In our house, we use our china whenever we eat at the dining room table, which is 4-6 nights a week (because as much as I adore my dining room, I also LOVE eating pizza on the couch in my pajamas!). That wasn’t always the case. I hate washing dishes so I confined our china use to Sunday nights. But I’ve found it’s very quick to handwash two plates and two sets of silver cutlery each night. It doesn’t take any more time than scraping and rinsing plates to put them in the dishwasher. Once I realized that I made the switch to weeknight china.

Start small with something that appeals to you, and see how you feel about it after a few weeks. Are you finding the upkeep burdensome? That’s ok, time to reevaluate what you’re using and/or how often and find a new option. The goal of slowing down and working in some splendor isn’t to turn your life into an endless drudge of cleaning and polishing, it’s to find ways to fit some sparkle and fuss into your life in a way that enhances and enriches.

I have some silver plate serving dishes that I enjoy. But I don’t enjoy having to clean and polish them all the time, so I only break them out when I’m feeling a bit more festive. I have them, and I use them but I don’t force myself to get out every bit of finery I have every time I set the table, either. It’s ok to pick and choose.

Myth 4 – If I can’t afford sterling, it’s not worth bothering with plate

Well, really. This might be true, to a certain point or for certain people. But one could also make the same argument that if you can’t purchase sterling of a certain age or from a certain manufacturer, it’s not worth bothering. There’s certainly cheaply made silver plate out there that really might not be worth buying, but that’s because it’s poorly made, not because it’s plate.

This is another line you’ll have to draw for yourself, but my opinion is there’s nothing wrong with silver plate. There are many lovely, beautiful pieces available, of all ages and styles. The quality and workmanship of an individual piece is much more of an indicator of value or worth than whether it’s plate or sterling. Remember, Tiffany made silver plate items. Bottom line – if you like it, and it’s of a good enough quality to hold up, buy it, use it, and love it. I wouldn’t suggest buying poorly made items or items in barely usable condition, whether they’re plate or sterling.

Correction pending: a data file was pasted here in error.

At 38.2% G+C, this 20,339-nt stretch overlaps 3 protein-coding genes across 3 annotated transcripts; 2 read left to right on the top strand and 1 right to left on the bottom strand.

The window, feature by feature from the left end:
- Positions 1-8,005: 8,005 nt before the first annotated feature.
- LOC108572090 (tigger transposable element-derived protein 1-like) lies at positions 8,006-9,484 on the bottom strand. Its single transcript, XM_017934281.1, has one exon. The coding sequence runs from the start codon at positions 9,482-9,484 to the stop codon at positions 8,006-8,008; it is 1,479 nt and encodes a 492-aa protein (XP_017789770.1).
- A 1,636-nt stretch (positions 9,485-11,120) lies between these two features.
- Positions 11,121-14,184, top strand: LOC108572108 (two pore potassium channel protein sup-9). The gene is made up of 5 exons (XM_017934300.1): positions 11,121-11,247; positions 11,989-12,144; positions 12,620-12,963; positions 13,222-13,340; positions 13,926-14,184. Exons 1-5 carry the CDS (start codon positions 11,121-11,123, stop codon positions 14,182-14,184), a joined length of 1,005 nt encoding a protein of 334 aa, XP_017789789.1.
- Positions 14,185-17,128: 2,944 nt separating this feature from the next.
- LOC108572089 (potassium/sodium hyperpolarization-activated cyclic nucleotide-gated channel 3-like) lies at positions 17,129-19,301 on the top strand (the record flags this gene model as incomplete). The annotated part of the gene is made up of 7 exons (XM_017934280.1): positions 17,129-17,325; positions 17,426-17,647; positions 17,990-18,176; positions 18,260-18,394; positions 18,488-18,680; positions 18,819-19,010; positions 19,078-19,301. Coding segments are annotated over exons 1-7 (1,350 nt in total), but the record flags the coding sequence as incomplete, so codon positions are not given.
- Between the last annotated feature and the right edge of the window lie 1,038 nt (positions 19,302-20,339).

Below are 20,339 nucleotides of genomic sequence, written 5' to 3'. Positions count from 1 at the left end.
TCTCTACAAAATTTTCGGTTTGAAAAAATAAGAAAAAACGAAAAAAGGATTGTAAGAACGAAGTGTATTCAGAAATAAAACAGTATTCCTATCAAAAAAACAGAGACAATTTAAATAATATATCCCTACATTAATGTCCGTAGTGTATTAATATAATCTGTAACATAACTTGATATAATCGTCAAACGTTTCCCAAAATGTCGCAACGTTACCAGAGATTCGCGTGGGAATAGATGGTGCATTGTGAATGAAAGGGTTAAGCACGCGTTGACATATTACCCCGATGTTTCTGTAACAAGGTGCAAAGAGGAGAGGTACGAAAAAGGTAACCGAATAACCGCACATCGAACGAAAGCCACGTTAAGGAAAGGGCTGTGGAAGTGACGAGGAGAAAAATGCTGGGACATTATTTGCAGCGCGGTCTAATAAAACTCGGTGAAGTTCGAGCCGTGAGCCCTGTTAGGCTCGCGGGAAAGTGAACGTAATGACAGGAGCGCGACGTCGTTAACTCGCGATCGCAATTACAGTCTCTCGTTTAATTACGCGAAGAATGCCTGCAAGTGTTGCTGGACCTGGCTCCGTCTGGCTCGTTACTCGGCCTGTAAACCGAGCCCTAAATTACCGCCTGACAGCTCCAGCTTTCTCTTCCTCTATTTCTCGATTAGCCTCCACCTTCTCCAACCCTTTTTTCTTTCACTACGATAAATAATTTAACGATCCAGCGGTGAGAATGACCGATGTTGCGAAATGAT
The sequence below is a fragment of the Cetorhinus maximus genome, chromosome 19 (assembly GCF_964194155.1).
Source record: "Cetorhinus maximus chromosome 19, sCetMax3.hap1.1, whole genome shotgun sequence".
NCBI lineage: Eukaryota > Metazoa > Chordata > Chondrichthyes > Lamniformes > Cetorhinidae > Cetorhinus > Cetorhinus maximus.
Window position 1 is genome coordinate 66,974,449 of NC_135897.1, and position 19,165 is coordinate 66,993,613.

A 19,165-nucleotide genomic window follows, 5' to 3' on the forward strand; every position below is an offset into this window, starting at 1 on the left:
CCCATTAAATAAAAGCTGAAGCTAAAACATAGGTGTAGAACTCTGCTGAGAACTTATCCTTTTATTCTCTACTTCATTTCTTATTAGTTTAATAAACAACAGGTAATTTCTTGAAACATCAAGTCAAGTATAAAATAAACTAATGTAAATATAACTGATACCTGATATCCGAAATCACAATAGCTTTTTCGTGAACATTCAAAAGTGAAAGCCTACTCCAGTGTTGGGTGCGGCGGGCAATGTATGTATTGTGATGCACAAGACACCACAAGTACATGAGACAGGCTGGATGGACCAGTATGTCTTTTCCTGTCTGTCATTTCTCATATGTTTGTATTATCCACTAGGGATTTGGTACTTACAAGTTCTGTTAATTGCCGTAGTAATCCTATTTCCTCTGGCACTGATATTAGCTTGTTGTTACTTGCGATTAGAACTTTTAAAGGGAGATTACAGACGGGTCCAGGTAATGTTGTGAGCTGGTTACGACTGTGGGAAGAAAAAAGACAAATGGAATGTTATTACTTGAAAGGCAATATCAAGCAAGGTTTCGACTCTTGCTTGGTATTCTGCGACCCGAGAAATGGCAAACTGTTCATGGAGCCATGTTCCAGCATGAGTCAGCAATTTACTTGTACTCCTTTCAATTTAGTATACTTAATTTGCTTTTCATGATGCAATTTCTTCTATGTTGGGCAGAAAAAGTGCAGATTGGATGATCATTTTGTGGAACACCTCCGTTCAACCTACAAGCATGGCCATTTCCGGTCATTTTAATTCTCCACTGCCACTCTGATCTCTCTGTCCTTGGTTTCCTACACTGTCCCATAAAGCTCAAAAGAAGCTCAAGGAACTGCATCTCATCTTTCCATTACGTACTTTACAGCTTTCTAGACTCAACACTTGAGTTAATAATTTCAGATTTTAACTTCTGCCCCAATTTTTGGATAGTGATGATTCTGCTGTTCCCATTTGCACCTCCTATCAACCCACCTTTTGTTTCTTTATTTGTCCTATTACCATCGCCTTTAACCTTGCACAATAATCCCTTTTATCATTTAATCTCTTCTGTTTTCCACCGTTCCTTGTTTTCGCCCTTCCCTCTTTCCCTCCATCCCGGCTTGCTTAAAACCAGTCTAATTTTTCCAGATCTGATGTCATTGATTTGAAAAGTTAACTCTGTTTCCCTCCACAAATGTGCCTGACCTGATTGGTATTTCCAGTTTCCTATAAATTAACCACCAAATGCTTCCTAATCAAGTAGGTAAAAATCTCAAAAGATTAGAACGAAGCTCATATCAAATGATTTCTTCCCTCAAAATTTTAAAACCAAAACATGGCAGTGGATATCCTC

Check out Differences Between Silver Plate and Sterling Silver to dig deeper into this.

Keep in mind, too, that one may aspire to sterling (hello!) and still enjoy a set of silver plate flatware for “right now”. It’s generally pretty inexpensive to pick up 6 or 8 silver plate settings, and you can use those while you work on your sterling collection.

Myth 5 – I don’t have any where to store it

All right, you’ve got me here.  I can’t advocate buying or acquiring things if you’ve truly not got a place to keep them. Splendor can’t flourish in clutter. And silver does have some basic requirements for storage and upkeep, so you can’t just shove it anywhere.

But keep in mind that you may be able to find a few clever storage solutions, and your only option for storing silver doesn’t have to be a specialty chest, cabinet or closet (though, those are all peachy – I long for a proper silver closet, myself)

For example, you can stash flatware, which nearly always comes with a storage case, under a dresser, bed or even under your couch if need be. Larger items can be put in an anti-tarnish bag or wrapped in anti-tarnish cloth and stored in a tote. Just make sure the tote is stored in a cool, dry place – if your basement is climate controlled, that’s an option. That is especially useful for larger items you don’t use all the time – platters, punch bowls, big serving pieces.

Don’t overlook simply “storing” a beautiful bowl, tray or platter as part of your home decor. Bookshelves, tabletops and even your walls can be a home for your silver pieces. Yes, you might need to polish it a bit more often than if it was stored in a tarnish-resistant area, but on the other hand, it’s lovely to enjoy your silver every day. Limited space or lack of safe storage places might mean you have to be selective about the pieces you choose to have but it doesn’t have to mean going without, either.